Before you can talk about the origins of gold farming, you have to talk about the history of massively multiplayer online games (MMOGs) — they're the main marketplace for gold farming. MMOGs are games in which thousands, or even millions, of people interact simultaneously over an Internet connection. They got their start in the late 1980s, when networked mainframes were set up to run text-based games known as multi-user dungeons (MUDs) [source: Heeks]. Much like modern MMOGs, MUDs were set in fantasy worlds and featured virtual objects like currency, weapons and armor.
Advancements in technology led to an explosion of graphics-based MMOGs by the late 1990s, including games like "Ultima Online," "EverQuest" and "Lineage." Such role-playing games (RPGs)— a type of MMOG in which players navigate characters through virtual worlds and perform tasks or quests — remain quite popular. Analysts projected the well-known massively multiplayer online role-playing game (MMORPG) "World of Warcraft" would boast 8.2 million subscribers at the end of 2015 [source: SuperData].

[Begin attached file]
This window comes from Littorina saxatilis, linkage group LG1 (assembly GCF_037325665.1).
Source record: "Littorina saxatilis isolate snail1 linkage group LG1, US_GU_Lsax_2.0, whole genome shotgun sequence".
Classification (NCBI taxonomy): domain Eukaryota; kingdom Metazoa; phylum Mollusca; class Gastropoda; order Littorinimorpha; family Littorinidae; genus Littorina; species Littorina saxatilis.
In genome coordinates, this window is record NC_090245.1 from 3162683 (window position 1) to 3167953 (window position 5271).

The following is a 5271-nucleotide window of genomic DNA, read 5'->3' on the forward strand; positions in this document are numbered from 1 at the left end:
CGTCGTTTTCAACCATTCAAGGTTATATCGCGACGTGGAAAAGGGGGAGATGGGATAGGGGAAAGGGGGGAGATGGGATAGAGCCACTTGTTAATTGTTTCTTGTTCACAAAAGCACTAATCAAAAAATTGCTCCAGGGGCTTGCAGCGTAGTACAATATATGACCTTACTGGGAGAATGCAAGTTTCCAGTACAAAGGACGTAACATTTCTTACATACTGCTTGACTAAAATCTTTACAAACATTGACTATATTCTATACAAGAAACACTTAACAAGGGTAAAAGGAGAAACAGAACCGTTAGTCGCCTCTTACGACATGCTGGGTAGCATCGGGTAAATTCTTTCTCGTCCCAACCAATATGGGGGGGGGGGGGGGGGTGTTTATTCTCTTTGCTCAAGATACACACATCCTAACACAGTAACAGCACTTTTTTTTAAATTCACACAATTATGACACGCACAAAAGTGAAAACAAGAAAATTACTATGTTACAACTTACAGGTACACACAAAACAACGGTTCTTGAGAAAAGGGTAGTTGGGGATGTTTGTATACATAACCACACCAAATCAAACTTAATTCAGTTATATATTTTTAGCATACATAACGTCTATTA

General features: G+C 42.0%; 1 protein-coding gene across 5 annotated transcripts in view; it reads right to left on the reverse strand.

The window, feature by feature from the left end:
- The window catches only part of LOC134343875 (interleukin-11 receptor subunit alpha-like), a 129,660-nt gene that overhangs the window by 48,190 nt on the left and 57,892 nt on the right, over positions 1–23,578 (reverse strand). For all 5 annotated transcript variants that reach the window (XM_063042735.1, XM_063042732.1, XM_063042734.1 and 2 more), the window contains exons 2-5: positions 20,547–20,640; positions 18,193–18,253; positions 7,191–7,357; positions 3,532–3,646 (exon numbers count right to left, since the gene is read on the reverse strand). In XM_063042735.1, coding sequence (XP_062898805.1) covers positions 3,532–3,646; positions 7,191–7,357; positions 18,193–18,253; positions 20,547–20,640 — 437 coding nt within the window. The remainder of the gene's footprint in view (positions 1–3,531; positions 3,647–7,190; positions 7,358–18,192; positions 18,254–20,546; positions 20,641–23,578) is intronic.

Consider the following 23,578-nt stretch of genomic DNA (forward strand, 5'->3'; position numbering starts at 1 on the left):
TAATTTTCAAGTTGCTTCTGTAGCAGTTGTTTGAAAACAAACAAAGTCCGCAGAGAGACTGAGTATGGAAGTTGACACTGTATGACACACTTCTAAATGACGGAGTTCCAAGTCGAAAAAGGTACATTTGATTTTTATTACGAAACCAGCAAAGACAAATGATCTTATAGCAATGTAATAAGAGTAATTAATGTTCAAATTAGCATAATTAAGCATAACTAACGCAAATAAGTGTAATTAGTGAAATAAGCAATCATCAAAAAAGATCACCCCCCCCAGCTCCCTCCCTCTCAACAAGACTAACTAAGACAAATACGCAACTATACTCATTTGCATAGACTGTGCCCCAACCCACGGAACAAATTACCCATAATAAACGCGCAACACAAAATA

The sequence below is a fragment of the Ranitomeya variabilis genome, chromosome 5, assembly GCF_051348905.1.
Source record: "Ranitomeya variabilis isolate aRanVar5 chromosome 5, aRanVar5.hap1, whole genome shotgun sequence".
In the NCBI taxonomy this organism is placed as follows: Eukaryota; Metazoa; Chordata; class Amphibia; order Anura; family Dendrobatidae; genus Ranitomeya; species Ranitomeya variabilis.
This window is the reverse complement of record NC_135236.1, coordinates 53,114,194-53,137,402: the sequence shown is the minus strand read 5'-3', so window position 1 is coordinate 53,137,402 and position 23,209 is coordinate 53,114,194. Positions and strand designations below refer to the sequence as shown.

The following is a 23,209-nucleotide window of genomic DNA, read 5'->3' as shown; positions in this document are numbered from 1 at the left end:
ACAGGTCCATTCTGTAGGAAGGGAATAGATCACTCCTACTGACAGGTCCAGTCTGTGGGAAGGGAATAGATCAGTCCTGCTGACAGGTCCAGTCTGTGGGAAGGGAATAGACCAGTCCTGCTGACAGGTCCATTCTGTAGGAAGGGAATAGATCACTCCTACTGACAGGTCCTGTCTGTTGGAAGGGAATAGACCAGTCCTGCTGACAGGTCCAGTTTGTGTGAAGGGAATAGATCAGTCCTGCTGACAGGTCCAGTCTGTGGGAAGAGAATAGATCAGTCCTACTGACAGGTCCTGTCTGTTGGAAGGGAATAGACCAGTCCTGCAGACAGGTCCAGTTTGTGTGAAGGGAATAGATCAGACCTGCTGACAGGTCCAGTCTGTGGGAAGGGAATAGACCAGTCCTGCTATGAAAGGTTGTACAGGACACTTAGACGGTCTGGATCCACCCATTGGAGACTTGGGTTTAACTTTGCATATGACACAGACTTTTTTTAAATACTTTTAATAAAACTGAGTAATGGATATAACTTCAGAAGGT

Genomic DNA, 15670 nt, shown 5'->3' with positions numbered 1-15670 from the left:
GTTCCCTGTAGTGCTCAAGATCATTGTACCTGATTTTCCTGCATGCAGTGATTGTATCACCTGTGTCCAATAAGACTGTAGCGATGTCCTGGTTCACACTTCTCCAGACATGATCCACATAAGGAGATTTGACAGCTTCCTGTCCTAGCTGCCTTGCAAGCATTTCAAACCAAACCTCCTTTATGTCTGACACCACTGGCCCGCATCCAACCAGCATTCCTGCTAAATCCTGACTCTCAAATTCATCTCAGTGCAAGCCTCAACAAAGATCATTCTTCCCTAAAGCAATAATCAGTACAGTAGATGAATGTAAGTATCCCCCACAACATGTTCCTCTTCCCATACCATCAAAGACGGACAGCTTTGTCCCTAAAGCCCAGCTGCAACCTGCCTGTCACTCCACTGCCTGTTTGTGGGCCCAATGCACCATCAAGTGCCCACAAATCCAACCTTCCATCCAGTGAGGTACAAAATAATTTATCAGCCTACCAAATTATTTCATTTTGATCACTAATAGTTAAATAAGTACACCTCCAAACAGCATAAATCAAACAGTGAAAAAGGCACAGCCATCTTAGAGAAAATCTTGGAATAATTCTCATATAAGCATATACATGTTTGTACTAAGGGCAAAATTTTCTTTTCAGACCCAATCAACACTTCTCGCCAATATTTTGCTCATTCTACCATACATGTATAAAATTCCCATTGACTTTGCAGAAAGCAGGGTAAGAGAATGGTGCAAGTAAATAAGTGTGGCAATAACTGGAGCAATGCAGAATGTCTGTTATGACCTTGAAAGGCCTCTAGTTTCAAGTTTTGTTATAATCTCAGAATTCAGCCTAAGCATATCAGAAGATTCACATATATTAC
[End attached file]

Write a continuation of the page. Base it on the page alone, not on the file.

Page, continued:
Gold farming has been a part of MMOGs from the beginning. Players of the text-based MUDs were the first to trade virtual currency and other items for real money, though not nearly on the scale it's done today. The practice really took off in 1999 when players began using the new online trading platform eBay to sell virtual goods. Winning bidders would meet the seller in the game, and the items would be traded in the virtual world. Soon, opportunistic entrepreneurs realized there was real money to be made in virtual commerce and set up businesses to create and sell video game wealth. And they've been quite successful: By 2009, these third-party transactions accounted for an estimated $3.023 billion [source: Lehdonvirta and Ernkvist].